Whatever bad acts the Federal government engaged in during the siege on Waco, ultimately, the only peaceful resolution would have been to move away and effectively concede victory to David Koresh. In an interview with Frontline, retired FBI agent Byron Sage observed: “This guy is not delusional. He is not a Messianic complex. He does not buy off on his own con.” This was a bit of an epiphany. Koresh was an extremely evil narcissist, who was using the siege to delay what would be his day of earthly judgment.

Ironically, American Politics had changed -- because nothing had changed. James Ridgeway, in an August 8, 1995 article in The Village Voice predicted a change that did not happen:

The argument that what Koresh was doing was his business and nobody else’s will get any politician, Christian right or other, firmly clobbered in the polls.

The lionization of Koresh was one of the seeds of the American far right separatist movement. Ridgeway failed to calculate that Wayne LaPierre, the president of the N.R.A. and Newt Gingrich, Republican Speaker of the House, simply ignored the fact that Koresh raped girls. Koresh may have been the seed of the movement, but they treated him as an infected branch, once pruned to be ignored forever.

The most maddening aspect of this ability to cleave the martyr from the message -- was that the message inspired the deadliest act of domestic terrorism in the United States on April 19, 1995 when Timothy McVeigh and accomplice Terry Nichols killed 168 people in the Alfred P. Murrah Federal Building, Oklahoma City, Oklahoma. McVeigh wanted to exact revenge on the Federal government for the outrages of Waco. Effectively, McVeigh killed 168 people because the F.B.I. dared to arrest a serial pedophile for owning too many guns. The lie inspired McVeigh to the point that the lie no longer needed a martyr to infest the public imagination.

This dynamic plays out today. A second big lie undermines American security. On January 20, 2021 Reuters/Ipsos published a poll showing 61% of Republicans believe the election was stolen from Donald Trump. Like in the mid-nineties, several members of the Republican establishment buttressed Trump’s fiction, most notably Senators Rand Paul (TN), Ted Cruz (TX) and Josh Hawley (MO). In explaining his opposition to certifying Biden’s victory, Senator Cruz reinforced Trump’s big lie by framing it as certification is the true threat to democracy. Cruz cited polling data that stated 39% of American’s believed the election was rigged. Cruz suggests investigating the rigging of the election as the only way to regain trust. This is a rather disingenuous claim. The only thing establishing an investigation would do is validate the claim that there was something to investigate. Senator Paul offered the same argument. He backed up Trump’s big lie, with a smaller lie. In a January 24th interview on This Week, Paul stated “Most of the cases were thrown out for lack of standing.” By most, he should have said one. The case dismissed for this reason was a lawsuit filed by Texas Attorney General Ken Paxton, State of Texas v. Commonwealth of Pennsylvania, State of Georgia, State of Michigan, and State of Wisconsin. Effectively AG Paxton was arguing that the rulings made by the other states had to be approved by his office. Hawley has moved forward using Trump’s big lie to motivate people to give him money. He asserted that his vote against certification only served to “to give their own voters a hearing.” This allows him to not directly support Trump’s lie but validate the victimhood of Trump supporters. All three senators understand what Gingrich knew: white victimhood is great politics. If a lazy, vulgar and entitled buffoon like Donald Trump could parlay white victimhood to the White House -- then disciplined, sober and industrious politicians like themselves should easily be able to surf the wave to a 2024 nomination.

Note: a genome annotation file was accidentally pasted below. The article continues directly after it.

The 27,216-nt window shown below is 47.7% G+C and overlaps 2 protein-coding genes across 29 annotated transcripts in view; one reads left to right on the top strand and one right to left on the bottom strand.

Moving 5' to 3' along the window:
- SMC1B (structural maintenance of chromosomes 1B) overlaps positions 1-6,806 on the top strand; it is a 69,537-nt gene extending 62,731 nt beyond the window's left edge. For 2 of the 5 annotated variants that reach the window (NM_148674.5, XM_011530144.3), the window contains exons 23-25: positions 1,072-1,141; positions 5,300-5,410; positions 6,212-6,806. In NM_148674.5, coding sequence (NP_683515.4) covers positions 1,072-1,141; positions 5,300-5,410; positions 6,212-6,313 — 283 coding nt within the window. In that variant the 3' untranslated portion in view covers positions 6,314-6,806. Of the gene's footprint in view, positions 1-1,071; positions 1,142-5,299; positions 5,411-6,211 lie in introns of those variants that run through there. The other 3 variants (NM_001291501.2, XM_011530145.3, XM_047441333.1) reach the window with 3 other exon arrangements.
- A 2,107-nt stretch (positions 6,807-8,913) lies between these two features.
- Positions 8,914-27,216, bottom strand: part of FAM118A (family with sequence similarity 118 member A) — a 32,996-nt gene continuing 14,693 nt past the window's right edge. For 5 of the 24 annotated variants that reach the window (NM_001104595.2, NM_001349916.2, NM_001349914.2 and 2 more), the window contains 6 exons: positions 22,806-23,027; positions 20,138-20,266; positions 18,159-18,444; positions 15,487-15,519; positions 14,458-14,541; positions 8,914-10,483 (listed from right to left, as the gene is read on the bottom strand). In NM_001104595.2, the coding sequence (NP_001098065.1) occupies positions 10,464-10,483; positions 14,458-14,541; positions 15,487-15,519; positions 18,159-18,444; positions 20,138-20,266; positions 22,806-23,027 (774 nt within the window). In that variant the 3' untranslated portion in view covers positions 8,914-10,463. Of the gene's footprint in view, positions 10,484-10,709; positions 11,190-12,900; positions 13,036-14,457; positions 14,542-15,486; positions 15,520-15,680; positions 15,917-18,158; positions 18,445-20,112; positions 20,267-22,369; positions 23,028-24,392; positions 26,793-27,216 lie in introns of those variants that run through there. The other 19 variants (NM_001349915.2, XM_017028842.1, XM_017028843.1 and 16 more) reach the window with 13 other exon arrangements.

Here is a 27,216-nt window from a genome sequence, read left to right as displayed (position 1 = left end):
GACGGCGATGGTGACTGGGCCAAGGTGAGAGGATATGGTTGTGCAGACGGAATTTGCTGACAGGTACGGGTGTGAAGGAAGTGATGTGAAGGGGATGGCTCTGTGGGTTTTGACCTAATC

One difference distinguishes Trump’s lie from Gingrich’s. Republican leaders like Senate Majority Leader Robert J. Dole and Gingrich could not have imagined the Oklahoma City bombing. The next Timothy McVeigh is out there, and he, like McVeigh, will be utterly convinced of the righteousness of his actions. The Oklahoma City bombing was unimaginable. Now, in large part thanks to politicians like Paul, Cruz and Hawley, the next terrorist act seems not just imaginable but inevitable.




Email (optional)
Author or Title

Thank you very much for the insight. Even Benjamin can be wrong sometimes.








































































































Arts & Opinion, a bi-monthly, is archived in the Library and Archives Canada.
ISSN 1718-2034


Help Haiti
Film Ratings at Arts & Opinion - Montreal
2016 Festival Nouveau Cinema de Montreal, Oct. 05-16st, (514) 844-2172
Lynda Renée: Chroniques Québécois - Blog
Montreal World Film Festival
Montreal Guitar Show July 2-4th (Sylvain Luc etc.). border=
Photo by David Lieber:
Valid HTML 4.01!
Privacy Statement Contact Info
Copyright 2002 Robert J. Lewis